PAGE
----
member b.clear = bitSet.SetAll(false)
    member b.contains o =
        let sq = bitSequence o
        let isSet n = bitSet.Get( Seq.hd sq )
        Seq.for_all isSet [0..k]
    member b.containsAll os = Seq.for_all b.contains os

Using F# makes the code slightly neater than Ian’s Java version – I’ve been able to factor out the hash code into a sequence supplied by the bitSequence function, and to collapse some of the for loops into operations over lists instead. But, the basic structure of the code is still very similar.

Oxford Semantic Web Interest Group

Myself, and Leigh Dodds of Ingenta, recently spoke at the Oxford SWIG. We were both talking about SPARQL, the standard query language and protocol for the Semantic Web.

Eamonn Neylon, who organized the session, has written up a summary of the talks. I was talking about DBPedia and how to write SPARQL extension functions; Leigh was talking about his SPARQL tool Twinkle, and about the different SPARQL query forms (SELECT, DESCRIBE, CONSTRUCT, and ASK) and what they are useful for.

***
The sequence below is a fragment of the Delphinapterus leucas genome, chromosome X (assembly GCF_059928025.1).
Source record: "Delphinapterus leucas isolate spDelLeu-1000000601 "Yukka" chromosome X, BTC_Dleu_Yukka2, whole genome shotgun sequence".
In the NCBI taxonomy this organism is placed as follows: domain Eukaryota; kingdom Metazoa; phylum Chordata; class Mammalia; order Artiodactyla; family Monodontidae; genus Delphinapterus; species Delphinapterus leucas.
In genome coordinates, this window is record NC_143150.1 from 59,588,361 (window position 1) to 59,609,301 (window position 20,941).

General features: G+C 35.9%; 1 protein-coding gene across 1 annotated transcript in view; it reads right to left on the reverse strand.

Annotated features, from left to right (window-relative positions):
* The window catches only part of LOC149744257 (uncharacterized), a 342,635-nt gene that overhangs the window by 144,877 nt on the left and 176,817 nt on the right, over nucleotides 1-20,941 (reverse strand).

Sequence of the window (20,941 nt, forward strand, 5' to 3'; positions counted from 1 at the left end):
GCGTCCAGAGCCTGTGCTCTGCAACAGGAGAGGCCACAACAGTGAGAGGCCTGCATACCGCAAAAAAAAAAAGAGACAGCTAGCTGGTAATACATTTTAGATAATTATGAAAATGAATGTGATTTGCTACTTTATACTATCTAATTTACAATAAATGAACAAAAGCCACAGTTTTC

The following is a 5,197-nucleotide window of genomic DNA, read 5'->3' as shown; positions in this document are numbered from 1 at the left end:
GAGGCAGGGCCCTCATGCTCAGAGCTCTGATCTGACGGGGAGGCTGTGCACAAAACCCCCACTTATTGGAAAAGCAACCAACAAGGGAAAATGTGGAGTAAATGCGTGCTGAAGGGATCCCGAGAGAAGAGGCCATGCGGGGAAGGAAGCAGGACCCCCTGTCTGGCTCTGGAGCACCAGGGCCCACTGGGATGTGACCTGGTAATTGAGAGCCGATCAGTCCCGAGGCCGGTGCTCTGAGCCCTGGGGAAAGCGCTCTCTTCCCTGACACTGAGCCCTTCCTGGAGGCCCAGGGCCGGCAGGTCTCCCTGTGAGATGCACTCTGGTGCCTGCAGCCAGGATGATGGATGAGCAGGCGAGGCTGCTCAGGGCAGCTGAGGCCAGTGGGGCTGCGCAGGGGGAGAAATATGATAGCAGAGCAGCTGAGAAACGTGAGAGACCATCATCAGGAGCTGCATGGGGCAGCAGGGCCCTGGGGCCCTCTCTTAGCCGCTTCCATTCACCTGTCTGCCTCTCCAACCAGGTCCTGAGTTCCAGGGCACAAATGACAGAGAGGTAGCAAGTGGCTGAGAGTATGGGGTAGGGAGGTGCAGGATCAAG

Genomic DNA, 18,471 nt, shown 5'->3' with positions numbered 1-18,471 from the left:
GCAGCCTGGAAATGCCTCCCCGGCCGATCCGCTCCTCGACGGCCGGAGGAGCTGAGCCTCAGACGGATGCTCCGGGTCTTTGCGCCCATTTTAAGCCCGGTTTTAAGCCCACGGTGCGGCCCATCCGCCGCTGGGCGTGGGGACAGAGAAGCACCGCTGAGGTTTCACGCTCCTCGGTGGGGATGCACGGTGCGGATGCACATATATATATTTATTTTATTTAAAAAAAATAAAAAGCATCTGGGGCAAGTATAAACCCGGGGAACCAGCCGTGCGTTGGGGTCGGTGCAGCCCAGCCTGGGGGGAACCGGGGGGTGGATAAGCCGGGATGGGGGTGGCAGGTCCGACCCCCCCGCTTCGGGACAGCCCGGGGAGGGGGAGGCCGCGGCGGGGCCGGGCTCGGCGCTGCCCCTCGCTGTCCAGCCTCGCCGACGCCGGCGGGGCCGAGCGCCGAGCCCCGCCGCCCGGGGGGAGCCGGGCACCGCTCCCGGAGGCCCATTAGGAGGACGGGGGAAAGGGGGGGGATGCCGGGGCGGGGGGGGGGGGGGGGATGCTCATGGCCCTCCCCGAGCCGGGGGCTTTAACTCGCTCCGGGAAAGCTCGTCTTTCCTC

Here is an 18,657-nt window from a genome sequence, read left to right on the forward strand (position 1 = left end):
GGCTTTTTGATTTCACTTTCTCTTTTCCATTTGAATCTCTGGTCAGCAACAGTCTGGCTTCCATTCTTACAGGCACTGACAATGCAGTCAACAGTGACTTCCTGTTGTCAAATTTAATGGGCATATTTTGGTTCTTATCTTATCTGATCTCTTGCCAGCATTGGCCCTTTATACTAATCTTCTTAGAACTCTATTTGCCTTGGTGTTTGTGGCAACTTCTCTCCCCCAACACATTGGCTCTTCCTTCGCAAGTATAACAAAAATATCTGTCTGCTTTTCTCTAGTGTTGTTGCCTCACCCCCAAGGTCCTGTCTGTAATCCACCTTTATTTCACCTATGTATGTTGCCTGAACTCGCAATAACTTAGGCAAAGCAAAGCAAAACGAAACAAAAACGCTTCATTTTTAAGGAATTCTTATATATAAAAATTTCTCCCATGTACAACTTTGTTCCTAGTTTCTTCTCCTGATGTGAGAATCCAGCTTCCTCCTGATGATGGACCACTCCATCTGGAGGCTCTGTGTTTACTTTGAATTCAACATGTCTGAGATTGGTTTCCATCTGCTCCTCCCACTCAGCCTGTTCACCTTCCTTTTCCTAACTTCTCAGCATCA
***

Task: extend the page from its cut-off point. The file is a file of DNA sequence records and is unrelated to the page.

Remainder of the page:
Bloom Filters for efficient ontology querying and text mining

One of the problems with large ontologies such as SNOMED Clinical Terms is that they’re, well, large. So, it’s not typically possible to hold all of the ontology in memory at once, and queries against it require a database lookup. It’s possible to eliminate a number of database accesses, and thus speed up the query process, by using a Bloom filter.

A Bloom filter is a memory-efficient probabilistic data structure that lets you test whether a particular item is a member of a set. It may return false positives, but not false negatives. So, by adding all of the terms in your ontology to a Bloom filter, you can do a fast, in-memory check to see whether an entered term definitely doesn’t exist in your ontology. If the Bloom filter reports that the term does exist, then you can confirm with a slower file or database query for that term.